Only a week after CVS Health Corp (NYSE:CVS) announced it had acquired health insurer Aetna, a number of faith based not-for-profit hospital operators are consolidating to form regional health giants to ward off competition. With the expansion of CVS Health and Optum, which intend to acquire dozens of doctor clinics, low cost health providers and health centers in the coming months, more hospital systems are expected to merge to protect their turf.
The trend is quickly changing the medical landscape in the country, which had a system of over 5000 community hospitals and academic medical centers. These are being replaced by regional giants which have acquired tens of hospitals and hundreds of outpatient clinics. For instance, the merger between California’s Dignity Health and Colorado’s Catholic Health Initiatives will control 139 hospitals and 700 sites of care. Another regional behemoth will be the proposed combination of Advocate Health Care from Chicago and Aurora Healthcare from Milwaukee, which will operate over 500 sites of care and 27 hospitals. According to Wall Street Journal, the merger between Ascension and Providence St. Joseph will create one of the largest nonprofit hospital systems, controlling over 197 hospitals across 27 states.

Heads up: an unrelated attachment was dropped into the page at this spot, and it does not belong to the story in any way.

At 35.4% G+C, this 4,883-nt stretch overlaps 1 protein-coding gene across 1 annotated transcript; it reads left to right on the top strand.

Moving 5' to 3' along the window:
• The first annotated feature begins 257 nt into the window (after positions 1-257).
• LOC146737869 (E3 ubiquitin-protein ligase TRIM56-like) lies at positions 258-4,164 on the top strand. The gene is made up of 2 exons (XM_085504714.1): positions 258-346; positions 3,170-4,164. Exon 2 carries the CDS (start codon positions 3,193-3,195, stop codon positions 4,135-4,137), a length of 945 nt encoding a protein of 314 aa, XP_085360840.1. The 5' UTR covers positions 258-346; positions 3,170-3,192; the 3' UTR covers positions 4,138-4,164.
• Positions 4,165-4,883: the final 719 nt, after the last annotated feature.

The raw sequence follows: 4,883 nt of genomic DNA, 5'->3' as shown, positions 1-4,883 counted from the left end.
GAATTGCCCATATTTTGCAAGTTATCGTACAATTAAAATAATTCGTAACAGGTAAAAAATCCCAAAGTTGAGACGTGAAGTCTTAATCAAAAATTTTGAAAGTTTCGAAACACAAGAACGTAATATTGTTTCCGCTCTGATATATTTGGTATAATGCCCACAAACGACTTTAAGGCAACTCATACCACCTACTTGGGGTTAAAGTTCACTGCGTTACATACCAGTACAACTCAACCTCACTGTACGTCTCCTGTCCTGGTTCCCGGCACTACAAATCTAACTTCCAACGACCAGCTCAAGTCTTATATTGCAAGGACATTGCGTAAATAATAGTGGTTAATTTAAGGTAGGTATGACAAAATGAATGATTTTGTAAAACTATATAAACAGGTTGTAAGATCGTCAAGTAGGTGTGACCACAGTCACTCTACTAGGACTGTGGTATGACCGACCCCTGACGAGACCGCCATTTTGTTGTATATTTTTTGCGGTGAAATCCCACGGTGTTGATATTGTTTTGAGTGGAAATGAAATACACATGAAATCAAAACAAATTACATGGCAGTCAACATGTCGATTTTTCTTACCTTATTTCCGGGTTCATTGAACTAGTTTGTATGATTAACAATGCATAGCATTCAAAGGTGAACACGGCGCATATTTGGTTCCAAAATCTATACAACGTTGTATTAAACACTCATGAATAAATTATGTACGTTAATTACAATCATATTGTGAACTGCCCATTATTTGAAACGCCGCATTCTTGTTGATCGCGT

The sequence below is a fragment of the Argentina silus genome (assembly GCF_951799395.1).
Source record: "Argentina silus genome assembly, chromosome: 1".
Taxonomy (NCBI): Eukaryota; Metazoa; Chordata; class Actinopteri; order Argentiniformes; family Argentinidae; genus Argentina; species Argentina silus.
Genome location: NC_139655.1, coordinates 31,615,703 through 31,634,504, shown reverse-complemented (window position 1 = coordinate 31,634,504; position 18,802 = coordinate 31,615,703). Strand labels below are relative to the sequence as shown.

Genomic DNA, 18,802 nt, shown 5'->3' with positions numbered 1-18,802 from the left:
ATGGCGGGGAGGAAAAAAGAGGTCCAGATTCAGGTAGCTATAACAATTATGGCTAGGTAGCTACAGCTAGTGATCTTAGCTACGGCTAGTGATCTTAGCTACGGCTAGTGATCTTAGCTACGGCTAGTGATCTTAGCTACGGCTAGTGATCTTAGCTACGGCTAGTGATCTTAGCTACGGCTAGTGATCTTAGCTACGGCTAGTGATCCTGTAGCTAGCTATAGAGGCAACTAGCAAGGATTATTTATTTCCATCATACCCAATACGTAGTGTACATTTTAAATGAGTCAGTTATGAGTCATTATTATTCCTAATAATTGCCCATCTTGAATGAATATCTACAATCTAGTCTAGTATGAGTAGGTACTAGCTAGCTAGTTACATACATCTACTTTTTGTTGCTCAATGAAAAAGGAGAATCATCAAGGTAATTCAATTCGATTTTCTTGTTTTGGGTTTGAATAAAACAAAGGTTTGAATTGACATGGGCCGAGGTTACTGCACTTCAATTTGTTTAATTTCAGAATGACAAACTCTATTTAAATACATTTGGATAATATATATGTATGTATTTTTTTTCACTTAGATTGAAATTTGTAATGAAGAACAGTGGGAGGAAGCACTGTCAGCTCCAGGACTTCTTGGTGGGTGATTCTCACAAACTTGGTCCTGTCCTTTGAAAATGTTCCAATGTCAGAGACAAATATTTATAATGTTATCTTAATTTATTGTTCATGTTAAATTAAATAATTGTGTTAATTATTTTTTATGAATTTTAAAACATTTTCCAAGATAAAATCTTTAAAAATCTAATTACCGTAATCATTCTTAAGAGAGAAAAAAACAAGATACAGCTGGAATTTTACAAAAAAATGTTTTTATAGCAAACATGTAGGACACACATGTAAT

According to data from consulting firm Kaufman, there were more hospital mergers and acquisitions in 2017 than in the previous year. The Kaufmann tally shows that the big players in the health industries including UnitedHealth and CVS are looking at diversification to enhance their market share.
With the entrance of combined hospital systems, smaller healthcare operators will need to scale their operations to compete in the outpatient industry. Given the fact that health care giants like CVS and Optum have sufficient capital to acquire doctor practices, clinics and surgery centers, hospital operators need to enlarge their capital base.